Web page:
-x, --contextFile [context.json]    Context JSON file


Bundles your application into a local zip file.

$ node-lambda package --help

  Usage: package [options]


    -h, --help                          output usage information
    -A, --packageDirectory [build]      Local Package Directory
    -I, --dockerImage []                Docker image for npm install
    -n, --functionName [node-lambda]    Lambda FunctionName
    -H, --handler [index.handler]       Lambda Handler {index.handler}
    -e, --environment [staging]         Choose environment {development, staging, production}
    -f, --configFile []                 Path to file holding secret environment variables (e.g. "deploy.env")
    -x, --excludeGlobs []               Add a space separated list of file(type)s to ignore (e.g. "*.json .env")
    -D, --prebuiltDirectory []          Prebuilt directory


Bundles and deploys your application up to Amazon Lambda.

$ node-lambda deploy --help

  Usage: deploy [options]


    -h, --help                                 output usage information
    -e, --environment [staging]                Choose environment {development, staging, production}
    -a, --accessKey [your_key]                 AWS Access Key
    -s, --secretKey [your_secret]              AWS Secret Key
    -P, --profile [your_profile]               AWS Profile
    -k, --sessionToken [your_token]            AWS Session Token
    -r, --region [us-east-1]                   AWS Region(s)
    -n, --functionName [node-lambda]           Lambda FunctionName
    -H, --handler [index.handler]              Lambda Handler {index.handler}
    -o, --role [your_role]                     Amazon Role ARN
    -m, --memorySize [128]                     Lambda Memory Size
    -t, --timeout [3]                          Lambda Timeout
    -d, --description [missing]                Lambda Description
    -u, --runtime [nodejs6.10]                 Lambda Runtime {nodejs6.10, nodejs4.3}
    -p, --publish [false]                      This boolean parameter can be used to request AWS Lambda to create the Lambda function and publish a version as an atomic operation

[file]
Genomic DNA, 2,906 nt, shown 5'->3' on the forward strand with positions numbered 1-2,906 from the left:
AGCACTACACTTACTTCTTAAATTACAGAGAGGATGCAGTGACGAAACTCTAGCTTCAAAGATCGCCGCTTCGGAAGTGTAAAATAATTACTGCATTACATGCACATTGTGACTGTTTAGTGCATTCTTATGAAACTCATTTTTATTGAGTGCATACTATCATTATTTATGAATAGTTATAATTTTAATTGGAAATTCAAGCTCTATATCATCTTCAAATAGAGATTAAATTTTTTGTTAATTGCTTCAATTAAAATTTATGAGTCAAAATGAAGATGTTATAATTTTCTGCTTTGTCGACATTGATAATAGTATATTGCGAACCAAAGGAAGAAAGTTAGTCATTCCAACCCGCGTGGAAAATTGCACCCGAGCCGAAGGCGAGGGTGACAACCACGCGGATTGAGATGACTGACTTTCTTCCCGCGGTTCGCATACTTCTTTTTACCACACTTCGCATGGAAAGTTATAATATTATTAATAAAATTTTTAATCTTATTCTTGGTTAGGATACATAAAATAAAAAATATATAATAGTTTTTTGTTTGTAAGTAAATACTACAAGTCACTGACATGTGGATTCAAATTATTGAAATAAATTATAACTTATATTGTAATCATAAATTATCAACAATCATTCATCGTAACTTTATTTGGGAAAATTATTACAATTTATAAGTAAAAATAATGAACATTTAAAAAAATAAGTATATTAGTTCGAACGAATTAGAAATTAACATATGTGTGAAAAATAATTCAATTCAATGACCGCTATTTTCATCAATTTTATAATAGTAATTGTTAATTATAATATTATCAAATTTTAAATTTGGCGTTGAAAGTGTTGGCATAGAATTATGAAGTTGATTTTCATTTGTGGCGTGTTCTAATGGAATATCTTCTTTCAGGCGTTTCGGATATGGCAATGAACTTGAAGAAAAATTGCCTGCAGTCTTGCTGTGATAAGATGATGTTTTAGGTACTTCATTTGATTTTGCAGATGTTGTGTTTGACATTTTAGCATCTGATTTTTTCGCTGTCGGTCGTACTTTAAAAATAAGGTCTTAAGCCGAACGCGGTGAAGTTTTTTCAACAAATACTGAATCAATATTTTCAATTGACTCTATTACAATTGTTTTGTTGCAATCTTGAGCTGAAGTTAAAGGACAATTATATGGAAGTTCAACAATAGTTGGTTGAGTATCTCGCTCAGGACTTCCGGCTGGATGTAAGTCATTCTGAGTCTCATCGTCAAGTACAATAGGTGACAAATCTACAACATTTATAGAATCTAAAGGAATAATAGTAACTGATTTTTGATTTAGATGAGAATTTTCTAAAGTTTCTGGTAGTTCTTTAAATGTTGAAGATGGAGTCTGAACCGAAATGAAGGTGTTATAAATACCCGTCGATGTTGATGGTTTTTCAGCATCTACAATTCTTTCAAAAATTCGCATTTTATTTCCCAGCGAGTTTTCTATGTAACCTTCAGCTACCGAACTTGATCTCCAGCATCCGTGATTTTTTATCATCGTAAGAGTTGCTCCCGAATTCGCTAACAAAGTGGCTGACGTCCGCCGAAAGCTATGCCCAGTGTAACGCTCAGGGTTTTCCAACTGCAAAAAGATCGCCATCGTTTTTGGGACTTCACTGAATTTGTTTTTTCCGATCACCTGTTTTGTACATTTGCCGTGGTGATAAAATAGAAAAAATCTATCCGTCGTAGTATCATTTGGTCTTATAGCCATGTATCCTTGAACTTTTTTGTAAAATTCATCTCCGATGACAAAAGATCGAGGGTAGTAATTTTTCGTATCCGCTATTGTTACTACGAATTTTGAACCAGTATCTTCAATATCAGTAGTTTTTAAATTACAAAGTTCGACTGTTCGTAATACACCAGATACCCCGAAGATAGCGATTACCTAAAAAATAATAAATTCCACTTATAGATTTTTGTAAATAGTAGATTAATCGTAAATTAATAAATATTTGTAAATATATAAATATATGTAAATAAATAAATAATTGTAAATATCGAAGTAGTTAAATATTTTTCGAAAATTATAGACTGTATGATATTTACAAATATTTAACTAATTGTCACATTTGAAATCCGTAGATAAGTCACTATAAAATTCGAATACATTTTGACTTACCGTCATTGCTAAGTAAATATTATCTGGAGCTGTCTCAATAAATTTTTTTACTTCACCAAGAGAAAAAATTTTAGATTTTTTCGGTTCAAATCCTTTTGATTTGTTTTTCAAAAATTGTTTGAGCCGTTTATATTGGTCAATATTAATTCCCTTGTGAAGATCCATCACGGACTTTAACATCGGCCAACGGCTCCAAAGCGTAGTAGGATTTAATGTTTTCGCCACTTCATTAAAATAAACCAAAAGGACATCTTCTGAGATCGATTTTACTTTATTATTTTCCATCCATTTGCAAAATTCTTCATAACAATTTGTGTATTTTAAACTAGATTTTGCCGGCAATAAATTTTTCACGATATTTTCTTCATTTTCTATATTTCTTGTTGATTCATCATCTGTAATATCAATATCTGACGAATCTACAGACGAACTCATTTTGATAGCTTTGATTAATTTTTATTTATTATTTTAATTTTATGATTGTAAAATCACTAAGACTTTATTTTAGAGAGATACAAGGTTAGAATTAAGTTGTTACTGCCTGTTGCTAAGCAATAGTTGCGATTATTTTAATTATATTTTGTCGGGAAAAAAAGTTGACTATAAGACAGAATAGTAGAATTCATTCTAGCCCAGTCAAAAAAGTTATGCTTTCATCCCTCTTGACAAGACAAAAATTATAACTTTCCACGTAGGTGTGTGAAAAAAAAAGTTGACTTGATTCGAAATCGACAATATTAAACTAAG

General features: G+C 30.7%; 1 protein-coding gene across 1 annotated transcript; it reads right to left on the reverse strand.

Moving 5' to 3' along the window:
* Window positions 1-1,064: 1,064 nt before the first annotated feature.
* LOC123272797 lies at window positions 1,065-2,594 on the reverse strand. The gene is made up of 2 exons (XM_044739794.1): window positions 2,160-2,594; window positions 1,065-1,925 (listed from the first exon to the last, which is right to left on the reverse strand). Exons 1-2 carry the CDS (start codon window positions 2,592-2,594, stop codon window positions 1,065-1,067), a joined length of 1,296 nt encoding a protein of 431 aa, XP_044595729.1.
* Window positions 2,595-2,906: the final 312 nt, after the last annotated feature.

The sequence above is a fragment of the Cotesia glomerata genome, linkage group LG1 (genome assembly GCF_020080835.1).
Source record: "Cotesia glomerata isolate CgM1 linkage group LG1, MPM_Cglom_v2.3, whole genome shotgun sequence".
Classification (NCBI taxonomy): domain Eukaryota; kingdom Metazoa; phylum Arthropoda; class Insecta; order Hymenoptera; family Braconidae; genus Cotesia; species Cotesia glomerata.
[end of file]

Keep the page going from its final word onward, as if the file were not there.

-L, --lambdaVersion [custom-version]       Lambda Version
    -f, --configFile []                        Path to file holding secret environment variables (e.g. "deploy.env")
    -b, --vpcSubnets []                        VPC Subnet ID(s, comma separated list) for your Lambda Function, when using this, the below param is also required
    -g, --vpcSecurityGroups []                 VPC Security Group ID(s, comma separated list) for your Lambda Function, when using this, the above param is also required
    -Q, --deadLetterConfigTargetArn []         Lambda DLQ resource
    -T, --tracingConfig []                     Lambda tracing settings
    -A, --packageDirectory []                  Local package directory
    -I, --dockerImage []                       Docker image for npm install
    -S, --eventSourceFile [event_sources.json] Path to file holding event source mapping variables (e.g. "event_sources.json")
    -x, --excludeGlobs []                      Add a space separated list of file(type)s to ignore (e.g. "*.json .env")
    -D, --prebuiltDirectory []                 Prebuilt directory
    -z, --deployZipfile []                     Deploy zipfile
    -T, --deployTimeout [120000]               Deploy Timeout
    -G, --sourceDirectory [.]                  Path to lambda source Directory (e.g. "./some-lambda")